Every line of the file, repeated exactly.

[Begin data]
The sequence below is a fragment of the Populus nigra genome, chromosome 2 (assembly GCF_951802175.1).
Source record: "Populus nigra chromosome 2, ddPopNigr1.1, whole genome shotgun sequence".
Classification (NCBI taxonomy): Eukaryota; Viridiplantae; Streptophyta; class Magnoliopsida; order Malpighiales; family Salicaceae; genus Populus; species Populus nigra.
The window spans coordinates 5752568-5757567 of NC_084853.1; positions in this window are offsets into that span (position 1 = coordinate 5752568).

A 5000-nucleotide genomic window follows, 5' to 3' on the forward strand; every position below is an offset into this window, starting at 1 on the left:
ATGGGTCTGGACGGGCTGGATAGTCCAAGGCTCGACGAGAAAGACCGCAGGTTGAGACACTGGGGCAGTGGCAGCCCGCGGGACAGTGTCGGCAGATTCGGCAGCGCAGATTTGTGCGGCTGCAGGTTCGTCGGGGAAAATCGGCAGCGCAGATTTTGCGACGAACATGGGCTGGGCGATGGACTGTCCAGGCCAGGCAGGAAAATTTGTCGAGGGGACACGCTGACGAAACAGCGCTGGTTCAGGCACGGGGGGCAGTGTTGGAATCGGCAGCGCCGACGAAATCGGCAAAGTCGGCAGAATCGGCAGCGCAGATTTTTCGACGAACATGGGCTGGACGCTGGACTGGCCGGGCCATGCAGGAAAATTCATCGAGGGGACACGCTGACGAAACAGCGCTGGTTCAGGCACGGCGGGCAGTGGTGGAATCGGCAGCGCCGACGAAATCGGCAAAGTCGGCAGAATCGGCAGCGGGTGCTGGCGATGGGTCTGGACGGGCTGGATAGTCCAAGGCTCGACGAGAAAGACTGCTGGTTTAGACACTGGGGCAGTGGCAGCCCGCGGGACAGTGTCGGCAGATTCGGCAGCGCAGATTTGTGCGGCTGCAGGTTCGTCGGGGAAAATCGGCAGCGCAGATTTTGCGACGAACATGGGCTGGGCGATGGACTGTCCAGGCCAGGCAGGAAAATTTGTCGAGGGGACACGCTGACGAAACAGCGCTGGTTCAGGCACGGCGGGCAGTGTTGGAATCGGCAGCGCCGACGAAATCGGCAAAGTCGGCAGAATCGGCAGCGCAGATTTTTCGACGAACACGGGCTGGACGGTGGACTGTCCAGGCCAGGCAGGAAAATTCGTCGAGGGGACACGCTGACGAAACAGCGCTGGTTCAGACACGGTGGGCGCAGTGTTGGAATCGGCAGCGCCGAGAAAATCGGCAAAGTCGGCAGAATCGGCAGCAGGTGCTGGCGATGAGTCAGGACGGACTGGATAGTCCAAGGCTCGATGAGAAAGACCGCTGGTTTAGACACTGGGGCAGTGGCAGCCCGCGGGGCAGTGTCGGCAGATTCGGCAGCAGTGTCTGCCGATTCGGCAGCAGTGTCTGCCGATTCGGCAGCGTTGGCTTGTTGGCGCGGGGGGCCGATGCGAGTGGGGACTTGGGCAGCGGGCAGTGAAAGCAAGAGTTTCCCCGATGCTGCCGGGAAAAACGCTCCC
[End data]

The sequence below is a fragment of the Populus nigra genome, chromosome 2 (assembly GCF_951802175.1).
Source record: "Populus nigra chromosome 2, ddPopNigr1.1, whole genome shotgun sequence".
Classification (NCBI taxonomy): Eukaryota; Viridiplantae; Streptophyta; class Magnoliopsida; order Malpighiales; family Salicaceae; genus Populus; species Populus nigra.
The window spans coordinates 5752568-5757567 of NC_084853.1; positions in this window are offsets into that span (position 1 = coordinate 5752568).

A 5000-nucleotide genomic window follows, 5' to 3' on the forward strand; every position below is an offset into this window, starting at 1 on the left:
ATGGGTCTGGACGGGCTGGATAGTCCAAGGCTCGACGAGAAAGACCGCAGGTTGAGACACTGGGGCAGTGGCAGCCCGCGGGACAGTGTCGGCAGATTCGGCAGCGCAGATTTGTGCGGCTGCAGGTTCGTCGGGGAAAATCGGCAGCGCAGATTTTGCGACGAACATGGGCTGGGCGATGGACTGTCCAGGCCAGGCAGGAAAATTTGTCGAGGGGACACGCTGACGAAACAGCGCTGGTTCAGGCACGGGGGGCAGTGTTGGAATCGGCAGCGCCGACGAAATCGGCAAAGTCGGCAGAATCGGCAGCGCAGATTTTTCGACGAACATGGGCTGGACGCTGGACTGGCCGGGCCATGCAGGAAAATTCATCGAGGGGACACGCTGACGAAACAGCGCTGGTTCAGGCACGGCGGGCAGTGGTGGAATCGGCAGCGCCGACGAAATCGGCAAAGTCGGCAGAATCGGCAGCGGGTGCTGGCGATGGGTCTGGACGGGCTGGATAGTCCAAGGCTCGACGAGAAAGACTGCTGGTTTAGACACTGGGGCAGTGGCAGCCCGCGGGACAGTGTCGGCAGATTCGGCAGCGCAGATTTGTGCGGCTGCAGGTTCGTCGGGGAAAATCGGCAGCGCAGATTTTGCGACGAACATGGGCTGGGCGATGGACTGTCCAGGCCAGGCAGGAAAATTTGTCGAGGGGACACGCTGACGAAACAGCGCTGGTTCAGGCACGGCGGGCAGTGTTGGAATCGGCAGCGCCGACGAAATCGGCAAAGTCGGCAGAATCGGCAGCGCAGATTTTTCGACGAACACGGGCTGGACGGTGGACTGTCCAGGCCAGGCAGGAAAATTCGTCGAGGGGACACGCTGACGAAACAGCGCTGGTTCAGACACGGTGGGCGCAGTGTTGGAATCGGCAGCGCCGAGAAAATCGGCAAAGTCGGCAGAATCGGCAGCAGGTGCTGGCGATGAGTCAGGACGGACTGGATAGTCCAAGGCTCGATGAGAAAGACCGCTGGTTTAGACACTGGGGCAGTGGCAGCCCGCGGGGCAGTGTCGGCAGATTCGGCAGCAGTGTCTGCCGATTCGGCAGCAGTGTCTGCCGATTCGGCAGCGTTGGCTTGTTGGCGCGGGGGGCCGATGCGAGTGGGGACTTGGGCAGCGGGCAGTGAAAGCAAGAGTTTCCCCGATGCTGCCGGGAAAAACGCTCCC